The sordid backstory behind a Bulgarian bank run

Scared in Sofia.
Scared in Sofia.
Image: Reuters/Stoyan Nenov
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It’s generally wise to ignore any instructions that come via unsolicited emails, texts, and Facebook messages. But when thousands of Bulgarians recently received mysterious missives warning them that local banks were in trouble, they were spooked enough to line up at branches and withdraw their savings. Before long, the sight of these lengthening queues—and more breathless messages—encouraged others to take out their deposits, just in case the rumors proved true. This is how a bank run begins.

Today Bulgaria established an emergency credit line worth 3.3 billion levs ($2.3 billion) to backstop the two lenders under attack. Fibank and Corpbank are the country’s third- and fourth-largest banks, respectively—Corpbank was taken over by the central bank a few days ago and Fibank was forced to close early at the end of the week as it struggled to cope when some 800 million levs were withdrawn in a single day.

The frenzy appeared to die down somewhat today, although savers remain on edge. Fibank’s shares, which tumbled at the end of last week, regained much—but not all—of their lost ground:


Bulgaria’s central bank said the runs were driven by ”an outbreak of rumors and malicious public statements,” and several arrests have been made in connection with the supposed plot. As far as anyone can tell, the turmoil appears to stem from a spat between the businessman Tzvetan Vassilev, chairman of Corpbank, and the parliamentarian Delyan Peevski. The one-time business partners reportedly fell out over control of the country’s former tobacco monopoly, a variety of unpaid debts, and abrupt corporate account closures at Vassilev’s bank, which was the first to see a run on deposits. Oh, and each has also accused the other of plotting his assassination.

The theory goes that shadowy forces are taking advantage of the turmoil to destabilize the banking system and force officials to break the lev’s rigid peg to the euro, put in place after a brutal banking crisis in 1996-97 led to a bout of hyperinflation. Or, at least, that’s how Vassilev’s theory goes—as he told the Financial Times (paywall), “I suspect the involvement of political figures and businessmen with huge debts they want to melt away.”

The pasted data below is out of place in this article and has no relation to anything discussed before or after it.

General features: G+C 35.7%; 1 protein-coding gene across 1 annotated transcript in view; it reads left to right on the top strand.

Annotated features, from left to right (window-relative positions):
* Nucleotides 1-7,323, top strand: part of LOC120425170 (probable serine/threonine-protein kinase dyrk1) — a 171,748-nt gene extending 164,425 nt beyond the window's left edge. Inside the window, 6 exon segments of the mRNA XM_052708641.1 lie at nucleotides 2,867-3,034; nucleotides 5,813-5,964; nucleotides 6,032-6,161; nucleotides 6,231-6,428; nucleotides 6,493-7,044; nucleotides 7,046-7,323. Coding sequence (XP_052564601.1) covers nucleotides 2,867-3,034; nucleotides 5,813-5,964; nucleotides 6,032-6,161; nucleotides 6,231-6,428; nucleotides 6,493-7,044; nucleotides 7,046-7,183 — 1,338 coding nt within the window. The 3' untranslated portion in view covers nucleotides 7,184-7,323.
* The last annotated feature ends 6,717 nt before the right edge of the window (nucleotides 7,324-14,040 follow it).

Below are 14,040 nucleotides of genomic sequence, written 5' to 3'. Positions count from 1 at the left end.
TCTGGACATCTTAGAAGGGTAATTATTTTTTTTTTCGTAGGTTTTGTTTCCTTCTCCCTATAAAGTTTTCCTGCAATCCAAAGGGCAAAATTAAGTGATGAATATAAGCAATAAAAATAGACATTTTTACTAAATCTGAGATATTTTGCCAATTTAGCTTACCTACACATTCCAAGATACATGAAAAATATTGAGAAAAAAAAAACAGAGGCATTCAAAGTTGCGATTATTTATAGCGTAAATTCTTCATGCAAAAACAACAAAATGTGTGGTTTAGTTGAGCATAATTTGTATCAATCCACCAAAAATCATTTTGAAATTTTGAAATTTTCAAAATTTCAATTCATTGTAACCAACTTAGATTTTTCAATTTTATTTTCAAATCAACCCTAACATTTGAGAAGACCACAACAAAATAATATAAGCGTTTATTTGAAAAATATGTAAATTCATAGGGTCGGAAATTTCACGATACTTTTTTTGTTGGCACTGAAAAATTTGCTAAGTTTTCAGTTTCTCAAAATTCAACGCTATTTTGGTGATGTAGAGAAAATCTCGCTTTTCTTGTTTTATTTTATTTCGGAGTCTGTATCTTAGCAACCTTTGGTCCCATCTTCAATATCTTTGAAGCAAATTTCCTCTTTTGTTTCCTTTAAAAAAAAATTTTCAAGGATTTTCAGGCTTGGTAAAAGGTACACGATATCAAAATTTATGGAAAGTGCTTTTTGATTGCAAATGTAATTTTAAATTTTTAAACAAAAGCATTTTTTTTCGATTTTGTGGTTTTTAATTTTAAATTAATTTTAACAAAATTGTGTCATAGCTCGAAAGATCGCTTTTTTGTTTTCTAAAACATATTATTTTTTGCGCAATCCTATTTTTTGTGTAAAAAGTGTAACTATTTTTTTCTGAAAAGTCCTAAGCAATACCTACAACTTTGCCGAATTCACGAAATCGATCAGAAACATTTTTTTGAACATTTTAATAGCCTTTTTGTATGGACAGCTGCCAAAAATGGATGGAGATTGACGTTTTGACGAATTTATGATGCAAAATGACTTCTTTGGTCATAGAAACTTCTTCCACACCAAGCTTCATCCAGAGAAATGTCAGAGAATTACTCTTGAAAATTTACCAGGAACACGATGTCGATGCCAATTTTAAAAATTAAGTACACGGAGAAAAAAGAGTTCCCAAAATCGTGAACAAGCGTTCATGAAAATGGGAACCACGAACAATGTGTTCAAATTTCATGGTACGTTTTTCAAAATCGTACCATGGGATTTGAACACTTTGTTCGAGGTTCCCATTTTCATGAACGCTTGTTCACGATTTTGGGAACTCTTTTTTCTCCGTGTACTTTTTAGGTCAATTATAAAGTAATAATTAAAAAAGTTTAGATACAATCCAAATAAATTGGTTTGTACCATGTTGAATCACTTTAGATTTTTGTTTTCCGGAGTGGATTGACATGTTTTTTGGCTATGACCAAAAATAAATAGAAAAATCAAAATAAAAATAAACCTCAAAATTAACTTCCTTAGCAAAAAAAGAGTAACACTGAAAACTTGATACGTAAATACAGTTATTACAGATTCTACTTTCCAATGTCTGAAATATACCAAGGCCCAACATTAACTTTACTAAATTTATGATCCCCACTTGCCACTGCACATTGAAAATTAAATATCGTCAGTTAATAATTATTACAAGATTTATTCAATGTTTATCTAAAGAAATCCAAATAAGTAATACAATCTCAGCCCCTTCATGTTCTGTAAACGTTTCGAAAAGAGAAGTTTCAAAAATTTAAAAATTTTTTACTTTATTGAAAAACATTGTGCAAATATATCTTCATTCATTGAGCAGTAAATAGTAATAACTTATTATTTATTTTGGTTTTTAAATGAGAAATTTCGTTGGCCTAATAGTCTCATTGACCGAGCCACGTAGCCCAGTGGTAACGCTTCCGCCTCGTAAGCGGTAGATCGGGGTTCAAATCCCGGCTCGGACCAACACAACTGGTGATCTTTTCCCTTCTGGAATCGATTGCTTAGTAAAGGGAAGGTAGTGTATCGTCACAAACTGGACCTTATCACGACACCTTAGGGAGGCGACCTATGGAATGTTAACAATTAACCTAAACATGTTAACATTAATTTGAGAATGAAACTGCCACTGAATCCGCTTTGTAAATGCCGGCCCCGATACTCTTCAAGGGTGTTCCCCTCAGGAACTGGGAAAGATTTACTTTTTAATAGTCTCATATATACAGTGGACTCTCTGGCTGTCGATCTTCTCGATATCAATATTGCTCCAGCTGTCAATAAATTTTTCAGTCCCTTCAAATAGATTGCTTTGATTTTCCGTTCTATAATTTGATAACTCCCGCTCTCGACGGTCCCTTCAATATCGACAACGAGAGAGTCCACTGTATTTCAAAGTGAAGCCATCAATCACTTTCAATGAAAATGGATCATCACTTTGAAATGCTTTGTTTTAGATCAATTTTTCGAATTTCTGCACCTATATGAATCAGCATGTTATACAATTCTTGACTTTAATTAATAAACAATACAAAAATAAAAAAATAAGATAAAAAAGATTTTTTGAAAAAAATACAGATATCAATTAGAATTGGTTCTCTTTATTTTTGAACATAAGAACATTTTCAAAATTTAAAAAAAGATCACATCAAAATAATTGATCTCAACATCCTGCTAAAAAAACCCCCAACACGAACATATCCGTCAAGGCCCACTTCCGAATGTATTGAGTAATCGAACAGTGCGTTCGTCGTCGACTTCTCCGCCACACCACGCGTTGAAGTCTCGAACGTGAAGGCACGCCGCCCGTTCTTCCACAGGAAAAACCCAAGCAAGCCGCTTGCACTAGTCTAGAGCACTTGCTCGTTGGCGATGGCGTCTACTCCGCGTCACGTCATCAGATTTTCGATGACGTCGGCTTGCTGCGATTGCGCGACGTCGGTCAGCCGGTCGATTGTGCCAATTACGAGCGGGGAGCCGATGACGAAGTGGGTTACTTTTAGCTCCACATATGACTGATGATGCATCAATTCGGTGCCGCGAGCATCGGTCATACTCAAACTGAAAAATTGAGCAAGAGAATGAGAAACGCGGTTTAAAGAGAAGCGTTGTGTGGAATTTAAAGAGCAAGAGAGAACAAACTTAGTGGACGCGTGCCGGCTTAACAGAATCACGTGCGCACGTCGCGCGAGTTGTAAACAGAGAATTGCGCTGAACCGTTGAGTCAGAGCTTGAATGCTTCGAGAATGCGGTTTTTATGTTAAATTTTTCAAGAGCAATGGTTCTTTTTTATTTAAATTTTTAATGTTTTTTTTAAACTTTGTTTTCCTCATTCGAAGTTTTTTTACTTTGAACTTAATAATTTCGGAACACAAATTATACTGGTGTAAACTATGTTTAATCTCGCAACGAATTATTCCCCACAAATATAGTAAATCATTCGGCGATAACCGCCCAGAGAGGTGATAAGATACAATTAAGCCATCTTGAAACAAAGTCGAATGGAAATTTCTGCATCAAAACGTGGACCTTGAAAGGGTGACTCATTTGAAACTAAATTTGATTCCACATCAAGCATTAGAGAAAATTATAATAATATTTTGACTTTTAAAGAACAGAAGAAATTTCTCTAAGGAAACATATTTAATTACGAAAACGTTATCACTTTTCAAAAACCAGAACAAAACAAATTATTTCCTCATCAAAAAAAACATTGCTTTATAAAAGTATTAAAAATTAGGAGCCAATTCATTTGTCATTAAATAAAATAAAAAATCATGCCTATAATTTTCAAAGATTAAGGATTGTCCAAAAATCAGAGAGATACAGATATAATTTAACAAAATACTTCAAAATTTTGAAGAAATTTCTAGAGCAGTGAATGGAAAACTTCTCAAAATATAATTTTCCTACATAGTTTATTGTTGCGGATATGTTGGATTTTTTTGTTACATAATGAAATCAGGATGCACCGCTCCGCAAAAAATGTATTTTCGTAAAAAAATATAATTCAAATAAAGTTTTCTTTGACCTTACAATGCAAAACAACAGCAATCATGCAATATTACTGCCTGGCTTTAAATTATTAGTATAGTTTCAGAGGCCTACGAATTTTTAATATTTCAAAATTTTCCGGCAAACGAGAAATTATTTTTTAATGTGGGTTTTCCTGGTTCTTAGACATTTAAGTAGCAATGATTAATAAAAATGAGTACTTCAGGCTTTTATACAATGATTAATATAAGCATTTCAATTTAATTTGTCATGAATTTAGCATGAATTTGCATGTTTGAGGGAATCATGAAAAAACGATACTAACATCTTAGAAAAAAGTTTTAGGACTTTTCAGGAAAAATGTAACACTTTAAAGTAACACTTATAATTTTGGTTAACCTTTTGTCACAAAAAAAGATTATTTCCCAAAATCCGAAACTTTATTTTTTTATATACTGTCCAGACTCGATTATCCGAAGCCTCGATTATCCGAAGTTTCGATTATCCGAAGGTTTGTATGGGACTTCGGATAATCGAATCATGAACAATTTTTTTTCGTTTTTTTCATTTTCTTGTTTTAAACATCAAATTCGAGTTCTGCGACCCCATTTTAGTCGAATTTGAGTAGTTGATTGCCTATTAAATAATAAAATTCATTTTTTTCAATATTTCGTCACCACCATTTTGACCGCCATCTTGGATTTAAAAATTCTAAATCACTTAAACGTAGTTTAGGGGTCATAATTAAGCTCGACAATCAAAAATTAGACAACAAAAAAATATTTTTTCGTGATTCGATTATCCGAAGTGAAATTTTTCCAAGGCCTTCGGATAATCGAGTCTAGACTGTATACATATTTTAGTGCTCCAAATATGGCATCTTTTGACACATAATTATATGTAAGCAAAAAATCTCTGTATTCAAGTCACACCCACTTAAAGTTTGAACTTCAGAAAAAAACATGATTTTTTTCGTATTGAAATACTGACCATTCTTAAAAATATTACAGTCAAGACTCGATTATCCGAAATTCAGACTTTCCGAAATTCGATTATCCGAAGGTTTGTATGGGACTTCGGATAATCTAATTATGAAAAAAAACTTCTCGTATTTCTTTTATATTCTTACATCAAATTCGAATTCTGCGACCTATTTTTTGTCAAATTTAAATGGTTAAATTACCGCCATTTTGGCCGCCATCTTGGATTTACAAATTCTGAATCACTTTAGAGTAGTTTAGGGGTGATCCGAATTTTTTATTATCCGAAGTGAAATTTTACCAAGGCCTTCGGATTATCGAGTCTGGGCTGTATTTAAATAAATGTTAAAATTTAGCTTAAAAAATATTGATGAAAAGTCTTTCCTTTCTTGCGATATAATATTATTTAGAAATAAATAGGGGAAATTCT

The financial upheaval comes amid political instability—the two are rarely far apart in Bulgaria—as popular discontent has forced the current government to call for early elections for October after just over a year in power. A caretaker government will assume power ahead of the poll. When the credit rating agency Standard and Poor’s downgraded Bulgaria’s government bonds earlier this month, the country’s dysfunctional politics were the main point of worry, particularly the inability of officials to temper “rampant graft,” according to Reuters.

It could be worse: Although Bulgaria is both the EU’s poorest and one of its most corrupt member states (pdf), its relatively small banking system is well capitalized and public debt is relatively low. The government managed to sell a 10-year euro-denominated bond last week at an interest rate of just over 3%, despite the burgeoning banking turmoil. Like other EU states, deposits up to €100,000 ($134,000) are guaranteed whatever happens to the bank where they are held.

This evening Bulgaria’s central bank issued a series of measures: easing liquidity requirements, proposing automatic jail sentences for spreading false information about banks, and declaring that the country’s banking system “has returned to its normal functioning.” Even if the crisis was largely manufactured—given its murky origins, it could be some time before we know all the details—the episode demonstrated the shallowness of Bulgarians’ trust their banks.

Boiko Borisov, a former prime minister whose party is leading in the polls, says he wants to call in the International Monetary Fund to help the country—not necessarily for extra funds, which Bulgaria has proved it can raise on its own or with the help of the EU, but “mostly for expertise so that the country can calm down,” he says. Indeed, if all it takes is a few anonymous text messages for savers to drain their accounts in haste, this country seems to have a case of the jitters.